Originally Posted by LPZ Maybe that should be (pi/180)?
Yes, the conversion is degrees * (π/180). And yes, I am aware that it needs radians.
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Sep 11, 2010, 03:13 PM   #9
mac2x
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Join Date: Sep 2009
Quote:
 Originally Posted by Catfish_Man Probably best to use the builtin constants for these things; M_PI for π, M_1_PI for 1/π, and so on.
That sounds interesting, but we haven't covered that yet in class so I'd be nervous about using it. Could you explain further? Thanks.
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Sep 11, 2010, 08:39 PM   #10
robvas
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Join Date: Mar 2009
Location: USA
Quote:
 Originally Posted by mac2x That sounds interesting, but we haven't covered that yet in class so I'd be nervous about using it. Could you explain further? Thanks.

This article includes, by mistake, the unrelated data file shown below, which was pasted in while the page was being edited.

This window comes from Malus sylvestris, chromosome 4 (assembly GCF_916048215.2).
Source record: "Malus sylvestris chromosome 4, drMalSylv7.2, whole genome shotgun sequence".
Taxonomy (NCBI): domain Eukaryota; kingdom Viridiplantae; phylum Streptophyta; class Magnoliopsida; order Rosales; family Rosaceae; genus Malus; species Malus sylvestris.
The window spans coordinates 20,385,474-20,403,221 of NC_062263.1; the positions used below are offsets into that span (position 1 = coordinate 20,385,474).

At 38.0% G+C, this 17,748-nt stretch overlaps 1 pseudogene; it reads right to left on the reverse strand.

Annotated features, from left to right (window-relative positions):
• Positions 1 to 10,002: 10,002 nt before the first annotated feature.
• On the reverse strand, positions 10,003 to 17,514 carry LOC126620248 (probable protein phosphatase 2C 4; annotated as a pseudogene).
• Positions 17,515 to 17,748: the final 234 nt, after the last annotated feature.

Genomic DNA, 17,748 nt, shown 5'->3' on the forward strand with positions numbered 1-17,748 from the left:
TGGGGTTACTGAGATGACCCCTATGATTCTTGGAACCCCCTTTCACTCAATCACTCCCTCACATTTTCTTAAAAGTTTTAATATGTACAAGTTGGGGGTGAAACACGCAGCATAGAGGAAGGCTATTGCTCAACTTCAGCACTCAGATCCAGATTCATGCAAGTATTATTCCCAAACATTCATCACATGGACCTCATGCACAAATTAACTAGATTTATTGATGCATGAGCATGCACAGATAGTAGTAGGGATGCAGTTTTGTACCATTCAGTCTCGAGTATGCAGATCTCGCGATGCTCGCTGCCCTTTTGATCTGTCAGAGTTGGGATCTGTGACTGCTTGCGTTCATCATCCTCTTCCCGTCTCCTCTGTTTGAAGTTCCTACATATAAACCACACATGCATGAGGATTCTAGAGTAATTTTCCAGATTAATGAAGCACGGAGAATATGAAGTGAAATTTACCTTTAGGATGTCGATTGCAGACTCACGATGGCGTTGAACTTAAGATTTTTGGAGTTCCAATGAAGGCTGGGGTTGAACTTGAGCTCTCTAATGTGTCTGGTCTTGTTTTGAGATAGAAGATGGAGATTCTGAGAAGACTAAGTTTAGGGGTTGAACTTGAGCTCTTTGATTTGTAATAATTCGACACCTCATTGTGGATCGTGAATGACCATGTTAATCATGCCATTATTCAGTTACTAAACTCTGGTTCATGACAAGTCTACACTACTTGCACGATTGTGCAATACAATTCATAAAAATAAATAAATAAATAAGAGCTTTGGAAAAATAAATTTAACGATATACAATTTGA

http://www.cs.cf.ac.uk/Dave/C/node17.html

The math.h library defines many (often neglected) constants. It is always advisable to use these definitions:

HUGE -- The maximum value of a single-precision floating-point number.
M_E -- The base of natural logarithms (e).

M_LOG2E -- The base-2 logarithm of e.

M_LOG10E - The base-10 logarithm of e.

M_LN2 -- The natural logarithm of 2.

M_LN10 -- The natural logarithm of 10.

M_PI -- $\pi$.

M_PI_2 -- $\pi$/2.

M_PI_4 -- $\pi$/4.
M_1_PI -- 1/$\pi$.

M_2_PI -- 2/$\pi$.

M_2_SQRTPI -- 2/$\sqrt{\pi}$.

M_SQRT2 -- The positive square root of 2.

M_SQRT1_2 -- The positive square root of 1/2.

MAXFLOAT -- The maximum value of a non-infinite single- precision floating point number.

HUGE_VAL -- positive infinity.
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Sep 11, 2010, 08:55 PM   #11
chrono1081
macrumors 604

Join Date: Jan 2008
Location: Isla Nublar
Quote: